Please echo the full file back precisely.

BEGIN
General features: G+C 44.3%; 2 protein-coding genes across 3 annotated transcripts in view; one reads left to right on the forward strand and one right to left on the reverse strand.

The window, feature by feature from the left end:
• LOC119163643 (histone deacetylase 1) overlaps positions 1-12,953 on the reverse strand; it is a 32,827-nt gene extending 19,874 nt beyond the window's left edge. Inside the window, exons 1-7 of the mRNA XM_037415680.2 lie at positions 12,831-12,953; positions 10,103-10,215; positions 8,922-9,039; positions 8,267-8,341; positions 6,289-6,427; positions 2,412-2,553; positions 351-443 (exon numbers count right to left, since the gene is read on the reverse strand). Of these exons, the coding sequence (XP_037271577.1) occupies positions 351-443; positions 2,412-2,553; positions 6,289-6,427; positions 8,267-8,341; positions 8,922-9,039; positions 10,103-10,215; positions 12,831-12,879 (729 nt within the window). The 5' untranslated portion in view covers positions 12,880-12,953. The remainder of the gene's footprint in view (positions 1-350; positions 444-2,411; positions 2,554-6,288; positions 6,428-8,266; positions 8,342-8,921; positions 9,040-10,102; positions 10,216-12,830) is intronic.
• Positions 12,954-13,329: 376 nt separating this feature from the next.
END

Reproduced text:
General features: G+C 44.3%; 2 protein-coding genes across 3 annotated transcripts in view; one reads left to right on the forward strand and one right to left on the reverse strand.

The window, feature by feature from the left end:
• LOC119163643 (histone deacetylase 1) overlaps positions 1-12,953 on the reverse strand; it is a 32,827-nt gene extending 19,874 nt beyond the window's left edge. Inside the window, exons 1-7 of the mRNA XM_037415680.2 lie at positions 12,831-12,953; positions 10,103-10,215; positions 8,922-9,039; positions 8,267-8,341; positions 6,289-6,427; positions 2,412-2,553; positions 351-443 (exon numbers count right to left, since the gene is read on the reverse strand). Of these exons, the coding sequence (XP_037271577.1) occupies positions 351-443; positions 2,412-2,553; positions 6,289-6,427; positions 8,267-8,341; positions 8,922-9,039; positions 10,103-10,215; positions 12,831-12,879 (729 nt within the window). The 5' untranslated portion in view covers positions 12,880-12,953. The remainder of the gene's footprint in view (positions 1-350; positions 444-2,411; positions 2,554-6,288; positions 6,428-8,266; positions 8,342-8,921; positions 9,040-10,102; positions 10,216-12,830) is intronic.
• Positions 12,954-13,329: 376 nt separating this feature from the next.